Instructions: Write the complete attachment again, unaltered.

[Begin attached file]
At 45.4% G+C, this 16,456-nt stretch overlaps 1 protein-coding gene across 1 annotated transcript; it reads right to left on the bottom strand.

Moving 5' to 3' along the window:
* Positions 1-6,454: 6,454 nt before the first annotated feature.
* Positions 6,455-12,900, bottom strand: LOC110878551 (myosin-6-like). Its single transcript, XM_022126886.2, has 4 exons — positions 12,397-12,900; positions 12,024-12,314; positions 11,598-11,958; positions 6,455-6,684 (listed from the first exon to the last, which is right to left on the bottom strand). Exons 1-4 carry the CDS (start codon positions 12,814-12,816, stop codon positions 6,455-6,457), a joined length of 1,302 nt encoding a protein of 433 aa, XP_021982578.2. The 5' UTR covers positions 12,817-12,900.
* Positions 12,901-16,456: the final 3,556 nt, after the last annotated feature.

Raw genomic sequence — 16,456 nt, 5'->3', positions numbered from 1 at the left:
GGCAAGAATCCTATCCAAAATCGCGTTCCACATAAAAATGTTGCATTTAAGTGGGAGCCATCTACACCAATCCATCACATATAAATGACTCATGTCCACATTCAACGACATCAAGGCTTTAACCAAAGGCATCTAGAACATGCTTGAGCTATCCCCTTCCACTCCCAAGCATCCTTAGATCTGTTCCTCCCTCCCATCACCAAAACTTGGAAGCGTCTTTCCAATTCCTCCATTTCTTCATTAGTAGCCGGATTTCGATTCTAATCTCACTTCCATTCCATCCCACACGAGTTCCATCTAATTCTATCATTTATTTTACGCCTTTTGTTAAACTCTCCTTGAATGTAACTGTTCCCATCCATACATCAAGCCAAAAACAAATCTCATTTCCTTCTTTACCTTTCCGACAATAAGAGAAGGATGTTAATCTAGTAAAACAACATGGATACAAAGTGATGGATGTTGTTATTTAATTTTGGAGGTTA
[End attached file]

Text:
At 45.4% G+C, this 16,456-nt stretch overlaps 1 protein-coding gene across 1 annotated transcript; it reads right to left on the bottom strand.

Moving 5' to 3' along the window:
* Positions 1-6,454: 6,454 nt before the first annotated feature.
* Positions 6,455-12,900, bottom strand: LOC110878551 (myosin-6-like). Its single transcript, XM_022126886.2, has 4 exons — positions 12,397-12,900; positions 12,024-12,314; positions 11,598-11,958; positions 6,455-6,684 (listed from the first exon to the last, which is right to left on the bottom strand). Exons 1-4 carry the CDS (start codon positions 12,814-12,816, stop codon positions 6,455-6,457), a joined length of 1,302 nt encoding a protein of 433 aa, XP_021982578.2. The 5' UTR covers positions 12,817-12,900.
* Positions 12,901-16,456: the final 3,556 nt, after the last annotated feature.

Raw genomic sequence — 16,456 nt, 5'->3', positions numbered from 1 at the left:
GGCAAGAATCCTATCCAAAATCGCGTTCCACATAAAAATGTTGCATTTAAGTGGGAGCCATCTACACCAATCCATCACATATAAATGACTCATGTCCACATTCAACGACATCAAGGCTTTAACCAAAGGCATCTAGAACATGCTTGAGCTATCCCCTTCCACTCCCAAGCATCCTTAGATCTGTTCCTCCCTCCCATCACCAAAACTTGGAAGCGTCTTTCCAATTCCTCCATTTCTTCATTAGTAGCCGGATTTCGATTCTAATCTCACTTCCATTCCATCCCACACGAGTTCCATCTAATTCTATCATTTATTTTACGCCTTTTGTTAAACTCTCCTTGAATGTAACTGTTCCCATCCATACATCAAGCCAAAAACAAATCTCATTTCCTTCTTTACCTTTCCGACAATAAGAGAAGGATGTTAATCTAGTAAAACAACATGGATACAAAGTGATGGATGTTGTTATTTAATTTTGGAGGTTA